(bapt. Laufen, nr. Salzburg, 11 Dec. 1654; d Vienna, 25 Oct. 1730).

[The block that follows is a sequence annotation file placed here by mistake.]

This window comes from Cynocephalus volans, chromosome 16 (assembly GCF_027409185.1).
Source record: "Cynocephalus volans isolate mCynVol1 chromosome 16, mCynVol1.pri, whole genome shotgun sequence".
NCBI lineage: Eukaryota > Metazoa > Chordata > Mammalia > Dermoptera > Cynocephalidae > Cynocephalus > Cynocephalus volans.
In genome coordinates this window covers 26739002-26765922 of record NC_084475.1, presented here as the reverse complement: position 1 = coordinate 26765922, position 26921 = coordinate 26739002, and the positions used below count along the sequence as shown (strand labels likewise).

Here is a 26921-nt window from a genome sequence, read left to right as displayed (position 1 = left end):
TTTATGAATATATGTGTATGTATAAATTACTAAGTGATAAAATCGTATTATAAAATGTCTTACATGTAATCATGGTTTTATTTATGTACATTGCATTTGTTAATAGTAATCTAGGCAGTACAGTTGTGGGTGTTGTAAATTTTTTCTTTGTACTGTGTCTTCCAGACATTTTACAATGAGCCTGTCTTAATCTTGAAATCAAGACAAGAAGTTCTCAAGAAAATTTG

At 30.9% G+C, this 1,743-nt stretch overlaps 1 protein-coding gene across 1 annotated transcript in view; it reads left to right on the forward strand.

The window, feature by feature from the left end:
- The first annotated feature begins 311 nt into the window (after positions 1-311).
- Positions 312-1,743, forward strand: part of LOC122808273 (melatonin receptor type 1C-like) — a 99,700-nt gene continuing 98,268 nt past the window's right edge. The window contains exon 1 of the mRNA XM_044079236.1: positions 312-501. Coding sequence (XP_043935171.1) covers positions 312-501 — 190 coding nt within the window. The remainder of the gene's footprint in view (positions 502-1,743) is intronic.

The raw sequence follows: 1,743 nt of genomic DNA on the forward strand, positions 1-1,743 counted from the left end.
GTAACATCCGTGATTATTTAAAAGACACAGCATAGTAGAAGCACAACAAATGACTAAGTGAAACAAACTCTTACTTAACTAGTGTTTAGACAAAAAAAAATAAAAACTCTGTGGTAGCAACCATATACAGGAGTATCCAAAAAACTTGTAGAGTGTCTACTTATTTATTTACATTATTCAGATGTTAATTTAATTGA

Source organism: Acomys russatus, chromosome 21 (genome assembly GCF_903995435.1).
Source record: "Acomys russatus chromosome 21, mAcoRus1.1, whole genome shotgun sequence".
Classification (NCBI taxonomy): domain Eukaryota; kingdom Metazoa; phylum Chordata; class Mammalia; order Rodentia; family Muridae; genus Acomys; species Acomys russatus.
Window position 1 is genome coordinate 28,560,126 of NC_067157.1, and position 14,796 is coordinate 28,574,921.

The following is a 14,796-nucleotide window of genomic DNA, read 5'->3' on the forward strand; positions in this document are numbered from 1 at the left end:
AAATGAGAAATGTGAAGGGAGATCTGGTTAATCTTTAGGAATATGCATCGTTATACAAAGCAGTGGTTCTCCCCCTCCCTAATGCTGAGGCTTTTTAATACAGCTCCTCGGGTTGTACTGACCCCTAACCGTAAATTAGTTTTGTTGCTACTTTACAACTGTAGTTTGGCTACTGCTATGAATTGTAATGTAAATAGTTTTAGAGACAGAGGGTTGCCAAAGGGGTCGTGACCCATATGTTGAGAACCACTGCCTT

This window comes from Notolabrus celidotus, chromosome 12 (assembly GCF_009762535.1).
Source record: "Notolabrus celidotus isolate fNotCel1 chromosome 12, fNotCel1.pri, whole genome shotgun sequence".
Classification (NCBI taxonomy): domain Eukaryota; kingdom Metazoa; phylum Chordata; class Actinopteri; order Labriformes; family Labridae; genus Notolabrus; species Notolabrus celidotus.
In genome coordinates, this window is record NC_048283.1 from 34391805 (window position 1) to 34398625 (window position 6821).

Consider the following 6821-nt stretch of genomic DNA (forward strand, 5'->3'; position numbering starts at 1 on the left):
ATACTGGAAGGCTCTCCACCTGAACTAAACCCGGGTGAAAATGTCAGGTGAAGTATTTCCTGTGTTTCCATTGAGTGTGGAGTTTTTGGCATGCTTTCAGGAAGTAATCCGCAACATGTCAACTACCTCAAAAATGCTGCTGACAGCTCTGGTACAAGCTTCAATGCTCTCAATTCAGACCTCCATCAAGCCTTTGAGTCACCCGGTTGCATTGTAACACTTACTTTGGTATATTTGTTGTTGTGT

Austrian painter who stands at the beginning of the great tradition of Baroque and Rococo decoration in the Austro-Hungarian empire. From 1675 to 1687 he lived in Venice as the pupil and assistant of Johann Carl Loth (1632–98), a painter from Munich whose studio attracted many German and Austrian artists who visited Italy. After he returned to Austria, Rottmayr lived first in Salzburg, then from about 1696 in Vienna, although he undertook commissions in various other places, including Melk, where he carried out extensive work at the great abbey church, built in 1702–14. Although primarily famous for his frescos, Rottmayr also painted easel pictures. His vigorous, colourful style was strongly influenced by Rubens, and he followed Rubens's practice of making oil sketches in preparation for his major works.